Baiada workers celebrate victory

A community rally during the Baiada poultry picket.

After 13 days of an around-the-clock picket line, the workers at poultry company Baiada in Laverton North have won a tremendous victory. Baiada was well known as having the worst pay and conditions of all poultry processing companies.

At a victory celebration, National Union of Workers (NUW) organiser for the site, Godfrey Moase, said: “Let’s hope that this is the start of something for the labor movement in this country, because we desperately need to move forward if we’re to keep up any kind of progress like this, because one thing’s for sure, if that’s going to happen, we can’t stay where we are now.”

NUW delegate Abdul Rahman told the supporters that the dispute had “changed the culture at Baiada. Workers regard themselves differently” because they had stood up to the company.

Rahman said the combined effort of workers, the community and the unions had brought about the victory. He hoped the strong show of support for job security shown at Baiada would benefit the wider Australian community.

Moase said that since returning to work, the workers had a meeting with management in the lunchroom. The workers spontaneously broke into the chant: “The workers united, shall never be defeated.”

Deplorable conditions inside the factory, combined with below minimum wages, pushed workers as far as they could go before they took industrial action. The NUW, which represented the Baiada workers, say at least 10% of the factory’s mostly migrant workforce was absent at any one time due to work related injuries and illnesses.

But cuts, scrapes and bruises on the production line were the least of the workforce’s concerns.

What really sparked the strike was the workplace death of Sarel Singh. Singh’s colleagues say the death was a result of Baiada management’s cost cutting measures.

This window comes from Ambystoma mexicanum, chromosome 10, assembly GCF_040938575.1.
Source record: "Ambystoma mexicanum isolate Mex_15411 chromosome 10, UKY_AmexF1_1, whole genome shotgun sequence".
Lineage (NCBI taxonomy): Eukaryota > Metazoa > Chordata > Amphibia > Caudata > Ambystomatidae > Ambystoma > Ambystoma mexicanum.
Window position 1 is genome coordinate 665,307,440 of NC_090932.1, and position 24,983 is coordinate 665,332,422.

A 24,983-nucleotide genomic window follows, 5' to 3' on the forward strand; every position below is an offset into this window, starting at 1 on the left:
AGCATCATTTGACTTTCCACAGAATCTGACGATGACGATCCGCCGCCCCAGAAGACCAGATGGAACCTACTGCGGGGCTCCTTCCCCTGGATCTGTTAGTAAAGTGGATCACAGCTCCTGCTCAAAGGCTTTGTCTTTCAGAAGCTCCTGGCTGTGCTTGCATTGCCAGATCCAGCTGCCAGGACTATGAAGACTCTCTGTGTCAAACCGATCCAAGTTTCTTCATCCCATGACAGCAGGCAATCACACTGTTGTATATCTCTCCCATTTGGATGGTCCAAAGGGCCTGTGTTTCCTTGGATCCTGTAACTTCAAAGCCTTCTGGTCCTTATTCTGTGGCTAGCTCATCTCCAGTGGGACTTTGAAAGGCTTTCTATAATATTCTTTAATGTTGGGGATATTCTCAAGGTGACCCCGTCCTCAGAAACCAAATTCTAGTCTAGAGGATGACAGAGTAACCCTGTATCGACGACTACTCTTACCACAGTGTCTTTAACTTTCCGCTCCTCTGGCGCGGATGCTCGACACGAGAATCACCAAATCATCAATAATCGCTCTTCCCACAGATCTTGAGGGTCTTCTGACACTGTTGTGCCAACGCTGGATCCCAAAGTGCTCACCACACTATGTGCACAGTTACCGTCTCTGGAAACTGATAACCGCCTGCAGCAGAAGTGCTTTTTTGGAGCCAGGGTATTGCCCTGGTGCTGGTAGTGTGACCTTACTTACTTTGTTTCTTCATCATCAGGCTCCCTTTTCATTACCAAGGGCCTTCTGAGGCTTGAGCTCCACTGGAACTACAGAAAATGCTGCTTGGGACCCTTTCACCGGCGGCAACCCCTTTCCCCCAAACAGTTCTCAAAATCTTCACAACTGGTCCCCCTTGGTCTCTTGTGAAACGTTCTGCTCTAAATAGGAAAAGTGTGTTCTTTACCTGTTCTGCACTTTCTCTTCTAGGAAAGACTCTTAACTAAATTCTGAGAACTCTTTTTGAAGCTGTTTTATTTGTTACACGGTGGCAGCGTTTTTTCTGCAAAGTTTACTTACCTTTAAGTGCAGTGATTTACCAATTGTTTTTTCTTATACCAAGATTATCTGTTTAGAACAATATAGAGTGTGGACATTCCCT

Management refused to let Singh shut down a chicken packing machine for a short period for him to clean it. He therefore had to clean the machine while it was still running, which caused his death by decapitation.

Workers at the picket said that when their colleague was killed in the accident, they had to hose down the machine and restart work within two hours. Before the dispute started, Baiada workers reported they still had to clean the machines while they were running.

Workers present at the picket raised allegations of bullying, sexual harassment and assaults by factory management.

The Baiada workers victory won more than many had expected. After negotiations, the company agreed to a new enterprise bargaining agreement that improves pay and conditions.

Earlier in the dispute, management said it would agree to no more than a 3% pay increase for permanent staff and refused to discuss pay and conditions with casual contract staff.



Under Baiada’s casual contracting arrangements, some workers were paid as little as $8 an hour.

Earlier on, management also tried to keep delivery drivers — who have not seen a pay rise in five years — out of the bargaining process.

The new agreement gives factory staff a 8% pay rise over two years and says contract or casual labour will be paid no less than permanent employees.

Delivery drivers are covered by the agreement. The injury pay rate is now 100% of regular pay, rather than the 80% Baiada management wanted.

Elected union delegates at the Baiada factory can undertake 200 hours of paid union training a year. Delegates will also be allowed to help organise other chicken processing plants without loss of pay.

After the victory, Victorian NUW state secretary Tim Kennedy thanked the workers, unionists, political activists and community groups who had supported the Baiada workers’ picket. He said the result wouldn’t have been possible without the combined effort.

He made a point to thank long-time trade union activist Dave Kerin for his organising role on the picket line.

The Baiada dispute is proof of several things. It shows class struggle unionism, rather than playing by the rules of bosses, bureaucrats and Fair Work Australia, is the way to win.

It also shows reaching out to the wider community and union movement is vital for winning a serious dispute or picket. The wide support helped swing the pendulum in favour of the workers.

The outward-looking approach taken by those involved in the dispute was essential to draw solidarity from the rest of the movement, keep the strikers’ spirits high and ensure enough people were there to staff the picket.

Baiada worker and delegate Gabriel mentioned these factors at the victory celebration. But he also said the support and solidarity shown by the Occupy protests in Melbourne and Sydney was important.

Occupy’s support for the Baiada dispute was fitting given that the company-owners are certainly a part of the 1%.

The Baiada struggle proved many things, but overall it showed that if you don’t fight, you lose.